The Worship of Money
In a sense, the issue of how we manage money isn’t really about money at all. God’s not so much concerned with how little or how much we have as he is about our hearts and where we turn for satisfaction. In other words, money is not that special. It’s not wrong to have it. It’s not evil to spend it. But it is sin to worship it or to use it as means to worship ourselves. And the wages of sin is always death (Rom. 6:23). So we should not be surprised to learn that if we give ourselves to a pattern of coveting or craving money, we will find ourselves on a path of complacency, faithlessness, or even death.
God calls Christians to a life of loving him with all our heart, soul, mind, and strength and of loving our neighbor as ourselves (Mark 12:30–31). He calls us to seek his kingdom and his righteousness first and to trust him to provide us with what we need (Matt. 6:33). We simply cannot live this way if the love of money has stolen our worship (Matt 6:24). We cannot flourish spiritually if our financial decisions are ruled by the love of money rather than the love of God.
Thus, we can only harbor the love of money—or any worship-stealing activity— for so long before becoming spiritually sluggish and desperately aware of our need for grace-empowered change. Which, by the way, is a thing money cannot buy but that our Lord offers freely to all who ask in faith.
Grace for the Uphill Battle
I wish I could say I don’t struggle with submitting my finances to God anymore. And that after seven years of stumbling forward in this area, I’ve finally become someone characterized by prayerful, generous, Spirit-led spending. But the truth is I’ve had to lean on the rescuing grace of Christ more than I’ve been able to celebrate having completely overcome the idols of my heart. It’s been an uphill battle to believe that the God of Enough is truly enough for me.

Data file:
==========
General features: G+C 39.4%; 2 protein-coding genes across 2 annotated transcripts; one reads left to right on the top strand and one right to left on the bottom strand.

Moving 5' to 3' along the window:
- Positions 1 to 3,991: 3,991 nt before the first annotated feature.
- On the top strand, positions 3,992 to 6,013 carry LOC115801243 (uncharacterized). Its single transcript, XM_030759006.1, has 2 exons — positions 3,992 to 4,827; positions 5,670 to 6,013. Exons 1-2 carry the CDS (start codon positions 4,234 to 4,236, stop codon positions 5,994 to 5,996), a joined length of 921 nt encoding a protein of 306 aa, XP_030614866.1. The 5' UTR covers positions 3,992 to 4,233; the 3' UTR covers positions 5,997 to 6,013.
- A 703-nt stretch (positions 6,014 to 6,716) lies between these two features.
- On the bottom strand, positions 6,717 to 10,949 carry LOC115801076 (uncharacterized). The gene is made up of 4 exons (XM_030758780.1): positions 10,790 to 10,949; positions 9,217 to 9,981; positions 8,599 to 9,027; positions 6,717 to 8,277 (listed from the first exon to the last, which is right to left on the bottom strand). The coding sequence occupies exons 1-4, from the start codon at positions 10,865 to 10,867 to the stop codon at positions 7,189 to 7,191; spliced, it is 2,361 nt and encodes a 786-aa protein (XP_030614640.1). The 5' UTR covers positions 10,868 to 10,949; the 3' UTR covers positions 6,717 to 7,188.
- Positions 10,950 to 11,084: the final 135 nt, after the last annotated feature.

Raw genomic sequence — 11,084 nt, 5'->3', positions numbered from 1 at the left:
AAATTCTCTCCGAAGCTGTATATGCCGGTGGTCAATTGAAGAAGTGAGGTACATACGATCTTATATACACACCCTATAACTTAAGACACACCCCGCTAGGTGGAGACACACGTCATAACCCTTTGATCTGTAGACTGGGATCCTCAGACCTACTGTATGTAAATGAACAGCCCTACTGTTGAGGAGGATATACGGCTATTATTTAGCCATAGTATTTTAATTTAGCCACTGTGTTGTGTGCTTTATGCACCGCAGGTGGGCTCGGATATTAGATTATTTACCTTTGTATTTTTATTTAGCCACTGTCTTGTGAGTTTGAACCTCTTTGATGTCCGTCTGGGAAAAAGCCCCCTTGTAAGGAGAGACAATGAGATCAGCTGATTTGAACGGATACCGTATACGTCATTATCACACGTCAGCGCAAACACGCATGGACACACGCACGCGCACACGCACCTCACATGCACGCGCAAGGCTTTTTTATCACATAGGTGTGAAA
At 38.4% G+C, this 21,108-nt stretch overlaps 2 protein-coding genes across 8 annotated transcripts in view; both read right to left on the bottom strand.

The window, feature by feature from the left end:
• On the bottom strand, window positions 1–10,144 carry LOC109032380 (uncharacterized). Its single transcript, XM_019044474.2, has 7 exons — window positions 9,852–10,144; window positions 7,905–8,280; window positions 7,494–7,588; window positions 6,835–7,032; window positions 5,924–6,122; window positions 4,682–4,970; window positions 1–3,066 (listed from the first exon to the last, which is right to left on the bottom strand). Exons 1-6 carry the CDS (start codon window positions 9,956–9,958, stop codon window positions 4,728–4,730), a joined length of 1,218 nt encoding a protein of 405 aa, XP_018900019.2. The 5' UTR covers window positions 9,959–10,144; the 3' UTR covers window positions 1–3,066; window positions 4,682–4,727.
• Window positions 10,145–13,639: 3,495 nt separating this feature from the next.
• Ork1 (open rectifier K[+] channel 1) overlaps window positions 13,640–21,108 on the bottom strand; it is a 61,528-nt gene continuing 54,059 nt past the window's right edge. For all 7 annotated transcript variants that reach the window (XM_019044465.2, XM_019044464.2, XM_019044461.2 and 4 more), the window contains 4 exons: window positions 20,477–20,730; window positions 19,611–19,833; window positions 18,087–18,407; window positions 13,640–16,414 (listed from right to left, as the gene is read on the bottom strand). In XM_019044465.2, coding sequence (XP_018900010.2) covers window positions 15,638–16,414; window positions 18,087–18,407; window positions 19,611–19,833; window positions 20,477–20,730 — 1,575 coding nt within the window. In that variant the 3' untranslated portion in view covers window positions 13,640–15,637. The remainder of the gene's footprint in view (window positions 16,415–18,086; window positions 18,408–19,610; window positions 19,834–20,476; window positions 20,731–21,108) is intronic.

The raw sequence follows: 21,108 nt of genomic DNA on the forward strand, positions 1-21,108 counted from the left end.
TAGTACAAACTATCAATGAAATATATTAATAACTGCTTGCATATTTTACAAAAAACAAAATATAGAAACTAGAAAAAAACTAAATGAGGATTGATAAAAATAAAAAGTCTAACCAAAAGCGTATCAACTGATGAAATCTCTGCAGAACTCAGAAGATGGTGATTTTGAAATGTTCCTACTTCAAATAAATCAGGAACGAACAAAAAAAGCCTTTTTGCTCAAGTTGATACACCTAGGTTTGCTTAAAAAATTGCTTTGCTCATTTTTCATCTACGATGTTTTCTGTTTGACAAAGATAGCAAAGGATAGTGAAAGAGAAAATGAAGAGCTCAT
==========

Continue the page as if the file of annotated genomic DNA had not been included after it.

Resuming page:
Yet it helps to remember Jesus died for every decision to serve ourselves over helping someone in need. He died for our failure to trust that he will care for us. And because we trust in him, the Holy Spirit works his love and generosity into our hearts day by day. Yes, we’re changing. And the more we behold the generous, sacrificial love of our God, the more we yearn to mirror him in the way we steward our finances.
Managing our money to the glory of God is about learning to loosen our grip on our wallets one day at a time. Knowing how susceptible we are to building our own kingdoms over advancing his, let’s agree we can’t do this ourselves. We need the strong help of the Spirit, the nourishment of God’s Word, the accountability of friends, and the wisdom God promises to give generously to all who ask for it. Because the way we manage our money definitely matters.
Meet the Author:
Laura Hardin is host of The Ponder Podcast and creator of Nourish(ed), a monthly newsletter dishing out soul-nourishing content to women hungry for God. She resides in Maryland with her husband and three children. Connect with her on Instagram.